3. Discussion

PHL has been diagnosed in patients with an age of 8–78 years (average, 48 years) and predominantly occurs in men [1]. Its clinical symptoms include right upper abdominal pain (43%), weight loss (35%), and fever (22%) [1], and it has been associated with hepatitis B [2], hepatitis C [3], and human immunodeficiency viruses [4]. PHL patient positivity for the hepatitis B surface antigen and hepatitis C antibody is reportedly 22% and 58% of cases, respectively [5]. PHL affects the right lobe and bilateral lobes in 34.6% and 62.0% of cases, respectively [1]. The disease exhibits several morphologies: mononodular (71.2%), multinodular (25.0%), and diffuse (3.8%). Most PHL is derived from B-cell lymphoma (88.6%) and histologically diffuse large B-cell lymphoma (52.5%) [1].

The imaging findings for PHL comprise a low-density mass on noncontrast CT, a marginally or internally enhanced mass on contrast-enhanced CT, and a homogeneously low-echo mass on ultrasonography. It is impossible to confirm a PHL diagnosis by imaging alone as there are no characteristic imaging findings associated with this disease. While images of vessels penetrating tumours are suggestive of PHL, these vessels have a relatively low impact on the vascular structure of the liver. For a definite PHL diagnosis, histopathological examination of a fine needle biopsy is mandatory and has a reported accuracy of 85% [6]. The risk of tumour seeding by fine needle biopsy is low, at 0.005% [7], and, therefore, is recommended in cases where imaging results are suggestive of PHL.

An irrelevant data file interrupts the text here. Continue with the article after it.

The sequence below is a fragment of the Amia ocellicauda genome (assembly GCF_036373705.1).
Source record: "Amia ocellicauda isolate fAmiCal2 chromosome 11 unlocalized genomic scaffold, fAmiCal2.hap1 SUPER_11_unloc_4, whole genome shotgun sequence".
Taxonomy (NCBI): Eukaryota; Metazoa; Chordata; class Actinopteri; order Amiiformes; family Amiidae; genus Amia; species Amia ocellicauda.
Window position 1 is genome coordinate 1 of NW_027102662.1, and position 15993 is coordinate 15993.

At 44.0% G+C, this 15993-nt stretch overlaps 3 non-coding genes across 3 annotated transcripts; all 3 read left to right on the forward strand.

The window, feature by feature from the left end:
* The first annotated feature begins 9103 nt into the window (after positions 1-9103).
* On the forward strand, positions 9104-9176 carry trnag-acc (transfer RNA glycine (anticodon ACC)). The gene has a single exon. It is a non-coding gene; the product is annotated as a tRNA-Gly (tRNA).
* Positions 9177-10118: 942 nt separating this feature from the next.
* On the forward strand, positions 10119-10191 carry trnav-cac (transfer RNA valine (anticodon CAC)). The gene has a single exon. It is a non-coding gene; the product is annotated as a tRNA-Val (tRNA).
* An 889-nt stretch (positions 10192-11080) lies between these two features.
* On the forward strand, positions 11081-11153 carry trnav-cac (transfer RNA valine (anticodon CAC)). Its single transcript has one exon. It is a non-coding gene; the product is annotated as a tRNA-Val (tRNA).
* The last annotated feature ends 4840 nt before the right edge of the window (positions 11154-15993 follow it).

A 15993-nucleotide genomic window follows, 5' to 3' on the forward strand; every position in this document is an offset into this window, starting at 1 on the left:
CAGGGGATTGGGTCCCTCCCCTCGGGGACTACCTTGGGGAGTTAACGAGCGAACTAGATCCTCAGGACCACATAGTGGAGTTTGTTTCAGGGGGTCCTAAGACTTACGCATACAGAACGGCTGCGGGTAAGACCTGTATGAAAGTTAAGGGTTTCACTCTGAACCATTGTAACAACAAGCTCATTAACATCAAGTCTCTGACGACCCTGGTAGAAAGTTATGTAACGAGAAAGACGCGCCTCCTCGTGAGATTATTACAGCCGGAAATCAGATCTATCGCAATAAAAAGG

PHL treatment options include resection of the affected lesion, a combination of chemotherapy and radiotherapy, and a combination of resection and chemotherapy, although no established treatment regimen exists. Niimi et al. [8] reported a case where histological examination of resected tumours after chemotherapy revealed no evidence of tumour cells. In general, PHL has a poor prognosis and the mean survival time following chemotherapy is 14 months. In contrast, the mean survival time following surgical treatment is 32.1 months [9], and localized PHL that can be completely resected has a relatively good prognosis. In patients with localized PHL, surgery is recommended as the first-line treatment.

4. Conclusion

We reported a case of PHL that was difficult to discriminate from a liver abscess. Imaging alone is insufficient to diagnose PHL; therefore, fine needle biopsy is recommended for a definitive diagnosis.

Conflict of Interests

The authors declare that there is no conflict of interests regarding the publication of this paper.

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Copyright © 2014 Nobuhiro Takeuchi and Kazuyoshi Naba. This is an open access article distributed under the Creative Commons Attribution License, which permits unrestricted use, distribution, and reproduction in any medium, provided the original work is properly cited.